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Women Rising 23: La Via Campesina

We profile women of La Via Campesina, the global peasant movement celebrating 20 years of grassroots activism, for sustainable farming, land rights and social justice.  Canadian Nettie Wiebe fights to keep seeds in the hands of small farmers.  From the US, Dina Hoff takes on climate change and trade agreements. Elizabeth Mpufo of Zimbabwe raises issues facing women.  And Japan’s Ayumi Kinezuka shares the effects of the Fukishima nuclear disaster on her organic farm.
This show was produced Women Rising Radio Project.

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Room To Breathe: From Chaos to Peace in the Classroom

At overcrowded and underfunded public schools across the country high suspension rates are exacerbating existing achievement gaps. Often, chaos in the classroom is to blame, keeping students from concentrating on their classes. On this edition we’ll hear excerpts from Russell Long’s film “Room to Breathe” which takes us to a middle school in San Francisco, California, that began teaching mindfulness in the hopes of giving students the skills they need to focus on learning.

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Undocumented and Undaunted: DREAMer Artists Speak Out

The struggles of undocumented youth in the US often fly under the radar of the mainstream media. But with the tools of creative expression and the power of social media, a new generation of young immigrants is making sure their voices are heard. On this edition, young undocumented artists speak their truth, as the world listens.

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Returning Fire: Interventions in Video Game Culture

Interactive, realistic, pro-war video games have become part of American culture. But protestors and artists are finding ways to turn the virtual world into a place where the military hero narrative can be questioned. On this edition, we hear excerpts from the movie Returning Fire: Interventions in Video Game Culture, written and directed by Roger Stahl.

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Rad Dad: Tomas

Fathers…and mothers…on fatherhood and how it’s changing. Traditional ideas about what a dad is supposed to be are slowly disappearing, but what will take their place?

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Rad Dads!!!

Fathers…and mothers…on fatherhood and how it’s changing. Traditional ideas about what a dad is supposed to be are slowly disappearing, but what will take their place?

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Manufacturing Terror: The Media’s Anti-Arab and Anti-Muslim Problem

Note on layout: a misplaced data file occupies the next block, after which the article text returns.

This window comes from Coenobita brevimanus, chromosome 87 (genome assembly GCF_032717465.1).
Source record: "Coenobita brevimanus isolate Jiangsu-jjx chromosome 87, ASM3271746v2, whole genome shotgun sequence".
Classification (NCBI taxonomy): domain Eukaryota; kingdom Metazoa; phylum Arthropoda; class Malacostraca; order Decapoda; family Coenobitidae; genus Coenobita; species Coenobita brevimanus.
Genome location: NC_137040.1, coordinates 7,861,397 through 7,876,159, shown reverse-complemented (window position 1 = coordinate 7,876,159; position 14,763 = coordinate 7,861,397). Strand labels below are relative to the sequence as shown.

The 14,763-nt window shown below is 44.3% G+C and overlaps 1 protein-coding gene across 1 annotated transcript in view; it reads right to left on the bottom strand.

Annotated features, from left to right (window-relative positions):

After the Boston Marathon bombing, journalists scrambled to identify those responsible for the attack, and their motive. Rolling news and online message boards were filled with speculation, many pointing the finger at Muslims and Arabs. Does the media reinforce anti-Arab and anti-Muslim stereotypes? Featuring: Adel Iskandar, media and communications scholar; Mike German, ACLU Washington Legislative Office senior policy council; Maytha Alhassen, University of Southern California Provost Ph.D. Fellow in American Studies and Ethnicity; Ahmed Shihab-Eldin, HuffPost Live co-founding member Special thanks to The Media Democracy Fund and The Media Consortium for funding our travel to the National Conference on Media Reform More information Full panel: Manufacturing Terror: The Media’s Anti-Arab and Anti-Muslim Problem Social media’s rush to judgement Decoding the Invisible Whiteness In Boston Bombing Coverage The Tangled Meanings—and Misuses—of ‘Radicalization’ Obama’s rush to judgment: Was the Boston bombing really a “terrorist” act? Jon Stewart mocks CNN’s new ‘responsible’ reporting on Boston bombing Film review: “Planet of the Arabs” and “Arabs A...

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Undocumented and Undaunted: DREAMer Artists Speak Out

The struggles of undocumented youth in the US often fly under the radar of the mainstream media. But with the tools of creative expression and the power of social media, a new generation of young immigrants is making sure their voices are heard. On this edition, young undocumented artists speak their truth, as the world listens.

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Arundhati Roy: Jungles of Resistance

Renowned Indian author Arundhati Roy takes us deep into the revolutionary-filled jungles of India, as she reads excerpts from her new book ‘Walking with the Comrades’.

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Beats, Rhymes and Laughs: Culture As a Tool for Racial Justice

Artists and creative people have always used culture as a tool for social change. On this edition, excerpts from a panel on racial justice, culture and politics featuring some of today’s most insightful and outspoken artists.

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